When is a movie not a movie? When it’s made for home entertainment? These are the arguments that no-one was asking when HBO opened up their theatrical release account way back in 1984 with Flashpoint, an adaptation of a novel by George LaFountaine. Truth by told, Flashpoint is a cut above most tv movies and fully deserved to be seen theatrically; it’s also gained a certain post-JFK notoriety by chiming in with the themes of Oliver Stone’s celebrated conspiracy pic.
Kris Kristofferson and Treat Williams play Bobby Logan and Ernie Wyatt, two Texas border patrolmen who start to question their roles; there’s a prescient discussion where a dropped-in suit (Kurtwood Smith) suggests that if there wasn’t a migrant problem, it would be necessary to create a crisis in order to justify the US government spending on border fortification. That seems like quite an accurate prediction of 2019’s fake news and national emergency, but such allusions are not Flashpoint’s main line of enquiry. The patrolmen find a jeep buried in the sand with skeletons, a high-powered gun, and a stack of money which they trace back to early 1960’s Dallas; could they have stumbled on part of a cover-up directly related to the assassination of president John F Kennedy?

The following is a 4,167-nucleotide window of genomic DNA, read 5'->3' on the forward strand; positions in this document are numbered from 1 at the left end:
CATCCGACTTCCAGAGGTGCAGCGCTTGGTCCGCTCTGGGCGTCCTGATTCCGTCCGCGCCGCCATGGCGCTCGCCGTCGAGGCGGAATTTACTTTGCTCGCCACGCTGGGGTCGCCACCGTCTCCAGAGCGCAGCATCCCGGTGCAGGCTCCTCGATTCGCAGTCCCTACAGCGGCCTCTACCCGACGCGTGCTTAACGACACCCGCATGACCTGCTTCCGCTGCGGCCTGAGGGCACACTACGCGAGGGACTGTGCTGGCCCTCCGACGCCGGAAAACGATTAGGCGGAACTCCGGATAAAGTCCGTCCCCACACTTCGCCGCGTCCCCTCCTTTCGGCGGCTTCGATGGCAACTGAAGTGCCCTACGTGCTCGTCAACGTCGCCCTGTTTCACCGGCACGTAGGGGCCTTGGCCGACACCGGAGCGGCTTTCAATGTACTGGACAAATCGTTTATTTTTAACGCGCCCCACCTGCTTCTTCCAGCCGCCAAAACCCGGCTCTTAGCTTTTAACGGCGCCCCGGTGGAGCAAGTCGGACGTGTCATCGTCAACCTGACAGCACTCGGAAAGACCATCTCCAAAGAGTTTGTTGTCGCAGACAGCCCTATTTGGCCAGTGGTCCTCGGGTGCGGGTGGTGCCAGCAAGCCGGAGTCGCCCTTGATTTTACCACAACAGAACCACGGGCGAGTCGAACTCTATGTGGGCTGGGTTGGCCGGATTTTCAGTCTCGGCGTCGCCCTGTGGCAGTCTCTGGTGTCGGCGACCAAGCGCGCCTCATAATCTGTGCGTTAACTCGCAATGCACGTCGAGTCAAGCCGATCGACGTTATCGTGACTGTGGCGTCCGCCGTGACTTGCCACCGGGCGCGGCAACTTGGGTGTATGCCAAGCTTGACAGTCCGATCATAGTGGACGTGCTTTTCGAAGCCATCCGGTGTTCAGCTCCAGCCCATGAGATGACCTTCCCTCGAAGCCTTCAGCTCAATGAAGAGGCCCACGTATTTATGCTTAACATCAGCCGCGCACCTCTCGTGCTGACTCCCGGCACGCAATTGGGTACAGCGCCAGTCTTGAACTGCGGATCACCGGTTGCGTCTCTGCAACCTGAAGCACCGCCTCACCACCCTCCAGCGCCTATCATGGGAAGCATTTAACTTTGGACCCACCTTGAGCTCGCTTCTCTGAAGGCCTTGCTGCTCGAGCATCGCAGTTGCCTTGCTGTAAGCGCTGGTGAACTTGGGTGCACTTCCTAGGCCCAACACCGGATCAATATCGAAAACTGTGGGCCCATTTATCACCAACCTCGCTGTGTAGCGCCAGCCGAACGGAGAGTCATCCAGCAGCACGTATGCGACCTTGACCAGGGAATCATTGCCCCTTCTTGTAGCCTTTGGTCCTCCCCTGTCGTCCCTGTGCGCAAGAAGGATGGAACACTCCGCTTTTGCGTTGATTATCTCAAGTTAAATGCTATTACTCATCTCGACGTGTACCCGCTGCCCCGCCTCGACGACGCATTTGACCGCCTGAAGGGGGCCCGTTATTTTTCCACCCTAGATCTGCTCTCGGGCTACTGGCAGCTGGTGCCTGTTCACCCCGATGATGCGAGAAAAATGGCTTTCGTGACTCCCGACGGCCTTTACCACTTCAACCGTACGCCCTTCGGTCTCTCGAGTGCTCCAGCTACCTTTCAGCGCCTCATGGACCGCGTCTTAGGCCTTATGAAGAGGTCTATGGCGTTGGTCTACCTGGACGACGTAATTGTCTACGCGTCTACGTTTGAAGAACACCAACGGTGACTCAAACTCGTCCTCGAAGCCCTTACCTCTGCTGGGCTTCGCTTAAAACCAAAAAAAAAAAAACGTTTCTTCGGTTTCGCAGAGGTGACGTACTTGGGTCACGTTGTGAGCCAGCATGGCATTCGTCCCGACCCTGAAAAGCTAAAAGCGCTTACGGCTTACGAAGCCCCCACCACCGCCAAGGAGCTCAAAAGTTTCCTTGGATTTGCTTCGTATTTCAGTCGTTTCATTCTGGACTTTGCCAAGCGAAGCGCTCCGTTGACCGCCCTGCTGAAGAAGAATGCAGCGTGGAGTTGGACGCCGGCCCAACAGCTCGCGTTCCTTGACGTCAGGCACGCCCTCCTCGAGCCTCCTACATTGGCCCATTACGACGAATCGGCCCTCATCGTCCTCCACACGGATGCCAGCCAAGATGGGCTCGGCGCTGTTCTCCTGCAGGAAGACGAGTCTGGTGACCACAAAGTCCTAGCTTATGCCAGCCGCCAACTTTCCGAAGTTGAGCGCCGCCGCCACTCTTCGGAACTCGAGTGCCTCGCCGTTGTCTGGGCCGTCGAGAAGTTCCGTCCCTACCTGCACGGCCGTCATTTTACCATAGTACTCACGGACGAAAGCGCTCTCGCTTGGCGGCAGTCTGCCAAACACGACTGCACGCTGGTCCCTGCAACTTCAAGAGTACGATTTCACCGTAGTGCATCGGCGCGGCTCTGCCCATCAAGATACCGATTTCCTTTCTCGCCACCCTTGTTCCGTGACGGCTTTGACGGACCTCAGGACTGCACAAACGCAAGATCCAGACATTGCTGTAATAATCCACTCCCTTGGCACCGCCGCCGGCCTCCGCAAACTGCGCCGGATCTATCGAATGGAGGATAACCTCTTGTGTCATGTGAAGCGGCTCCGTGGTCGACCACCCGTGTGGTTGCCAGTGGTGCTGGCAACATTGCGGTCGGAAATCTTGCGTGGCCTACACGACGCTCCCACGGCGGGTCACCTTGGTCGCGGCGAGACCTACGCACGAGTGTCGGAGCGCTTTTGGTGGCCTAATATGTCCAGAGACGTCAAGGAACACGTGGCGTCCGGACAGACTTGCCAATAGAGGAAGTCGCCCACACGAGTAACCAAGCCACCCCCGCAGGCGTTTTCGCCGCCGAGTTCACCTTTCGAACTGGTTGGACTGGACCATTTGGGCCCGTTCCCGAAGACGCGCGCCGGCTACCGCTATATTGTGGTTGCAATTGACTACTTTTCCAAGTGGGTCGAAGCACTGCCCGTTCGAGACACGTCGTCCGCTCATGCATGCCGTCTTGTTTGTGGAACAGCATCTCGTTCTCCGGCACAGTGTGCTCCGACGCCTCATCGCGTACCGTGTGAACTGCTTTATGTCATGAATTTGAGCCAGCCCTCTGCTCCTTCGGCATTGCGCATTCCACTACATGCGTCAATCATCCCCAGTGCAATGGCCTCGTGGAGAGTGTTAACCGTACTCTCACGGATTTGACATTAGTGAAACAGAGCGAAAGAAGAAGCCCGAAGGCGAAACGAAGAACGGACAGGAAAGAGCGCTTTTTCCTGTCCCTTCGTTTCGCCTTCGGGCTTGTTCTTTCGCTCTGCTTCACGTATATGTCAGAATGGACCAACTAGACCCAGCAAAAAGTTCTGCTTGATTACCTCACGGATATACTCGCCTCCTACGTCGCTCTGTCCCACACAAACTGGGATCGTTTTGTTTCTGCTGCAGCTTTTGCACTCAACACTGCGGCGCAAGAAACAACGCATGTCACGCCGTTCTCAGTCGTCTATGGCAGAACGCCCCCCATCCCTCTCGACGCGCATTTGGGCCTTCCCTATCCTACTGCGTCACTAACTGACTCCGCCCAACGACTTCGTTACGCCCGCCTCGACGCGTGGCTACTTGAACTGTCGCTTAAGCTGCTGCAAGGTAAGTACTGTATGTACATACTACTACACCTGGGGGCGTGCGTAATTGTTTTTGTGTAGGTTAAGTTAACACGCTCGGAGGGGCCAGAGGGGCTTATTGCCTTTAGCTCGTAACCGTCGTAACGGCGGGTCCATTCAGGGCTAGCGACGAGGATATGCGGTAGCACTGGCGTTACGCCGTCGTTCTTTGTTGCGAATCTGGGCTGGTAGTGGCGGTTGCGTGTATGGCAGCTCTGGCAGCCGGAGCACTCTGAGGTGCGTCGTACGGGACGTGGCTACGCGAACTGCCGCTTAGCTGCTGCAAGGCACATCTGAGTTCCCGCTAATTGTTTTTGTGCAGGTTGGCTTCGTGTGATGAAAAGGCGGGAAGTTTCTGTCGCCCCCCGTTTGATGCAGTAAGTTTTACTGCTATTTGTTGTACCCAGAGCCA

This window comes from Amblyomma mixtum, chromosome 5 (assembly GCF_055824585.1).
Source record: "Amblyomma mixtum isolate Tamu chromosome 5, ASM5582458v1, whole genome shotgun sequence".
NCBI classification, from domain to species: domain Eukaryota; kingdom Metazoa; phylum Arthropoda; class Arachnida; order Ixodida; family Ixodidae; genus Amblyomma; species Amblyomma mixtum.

Director William Tannen’s thriller doesn’t deviate too much from conventional thriller mechanics, but there’s lots for genre fans to enjoy here, starting with another amazing Tangerine Dream score. Smith, Rip Torn and Miguel Ferrer all add gritty support turns, and the film certainly explores border politics in a thorough way.
The zeitgeist moved towards slicker, flashier, Miami Vice-type investigations, leaving Flashpoint high and dry and the box office, but it deserves to gain a little more recognition for packaging politics and thrills together effectively. If nothing else, Williams and Kristofferson are pretty much convincing as the cops, frequently stripped to the waist, tanned, sporting sunglasses, and driving nifty looking jeeps that bounce around the desert with not a drop of CGI in sight.